GREENSBORO, N.C. — Editor's note: The video above is an update of COVID-19 data in North Carolina from Dec. 14, 2020.
As COVID-19 shipments start arriving at Triad hospitals, health care providers are rolling out the plans they've been working on for months.
Wake Forest Baptist Health received its first shipment of Pfizer's COVID-19 vaccine, which arrived with nearly 3,000 doses Monday morning.
Cone Health expects its first shipment of anywhere from 5,500-5,800 doses Thursday.
Cone Health Director of Pharmacy and Oncology Services Andre Harvin said they plan to start vaccinating employees as early as Friday.
"We want to focus on our employees that are really there on the frontline that have the highest risk potential. But luckily we actually got a pretty good number of doses where really all of our employees that are interested in getting this round of vaccines are going to be able to get it," Harvin said.
He said the health care provider surveyed employees to determine their willingness to take the vaccine.
"We got a lot of great responses back," he said, "Essentially, all of our frontline workers that are dealing directly with our COVID patients and a large portion of all our other employees will be able to get that vaccine."
Hospitals around the Triad have been working on securing storage units and preliminary plans for months.
High Point University loaned Cone Health an ultra-low temperature freezer. Harvin said they also discovered freezers at labs they'll be able to use as well.
"We did learn that we were able to get a few other of those subzero freezers that our labs had on different campuses so we do have some options just in case but we have one specific one that we have identified that fits all the qualifications that can actually fit all the doses as well," Harvin said.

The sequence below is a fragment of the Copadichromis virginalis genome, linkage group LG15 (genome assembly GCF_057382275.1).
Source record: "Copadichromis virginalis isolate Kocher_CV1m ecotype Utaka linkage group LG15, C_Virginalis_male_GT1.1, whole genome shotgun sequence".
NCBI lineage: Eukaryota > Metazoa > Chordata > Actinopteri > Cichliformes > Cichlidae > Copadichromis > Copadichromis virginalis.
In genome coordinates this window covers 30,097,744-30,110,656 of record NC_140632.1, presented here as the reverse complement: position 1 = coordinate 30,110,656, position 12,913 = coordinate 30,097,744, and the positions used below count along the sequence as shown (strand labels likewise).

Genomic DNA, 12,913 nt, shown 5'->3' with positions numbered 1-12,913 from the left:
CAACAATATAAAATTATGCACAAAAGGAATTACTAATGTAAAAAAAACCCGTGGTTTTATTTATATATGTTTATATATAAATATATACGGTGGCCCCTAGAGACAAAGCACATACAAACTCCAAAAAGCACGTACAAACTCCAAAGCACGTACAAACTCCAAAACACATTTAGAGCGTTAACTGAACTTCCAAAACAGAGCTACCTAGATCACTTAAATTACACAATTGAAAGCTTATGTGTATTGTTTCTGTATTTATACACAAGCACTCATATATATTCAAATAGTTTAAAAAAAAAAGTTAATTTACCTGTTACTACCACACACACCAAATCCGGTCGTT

Harvin said they figured out they'll be able to vaccinate 250 employees each day, completing the first round of doses they receive in the first shipment in a little under one month.
"We're going to start at Moses Cone, which is our largest facility, but we’ll ensure that we’re also on-site at Alamance Regional and Annie Penn as well, and then we’ll look at additional areas where we can expand those clinics and reach all of our employees," he said.
While it's important to get the second dose of the Pfizer vaccine 21 days after the first dose, Harvin said they're still working through the information on when the next shipment of vaccines will come after Thursday's shipment.
"As we administer the vaccine, there is a lot of information that we actually have to provide DHHS, so this is something that has to be coordinated not only by Cone Health or any individual health system in North Carolina, but it’s actually coordinated at the state level," Harvin said.
The vaccine being delivered to hospitals for health care workers, and in a few month's time, available for more of the public is a light at the end of a dark tunnel, but Harvin said it's important to stay vigilant with the 3 W's.
"We still want to make sure that we don’t take our foot off the gas and automatically feel as though, now, that the vaccine has arrived we can essentially throw out the window. This is still something we’re in the midst of," Harvin said.
Harvin also urged people to talk with a medical professional and check out reliable websites when seeking information about the vaccine.
"There’s going to be a lot of misinformation out there in communities. We're fighting a war on both fronts, both the virus and misinformation that’s going have a lot of communities decide that they don’t want to get the vaccine because they read something on Facebook or some friend told them," Harvin said. "What I tell everyone is to make sure that you really look at the facts. Look at the CDC, look at the FDA website, ask a healthcare professional, someone that is actually practicing, their thoughts around the vaccine."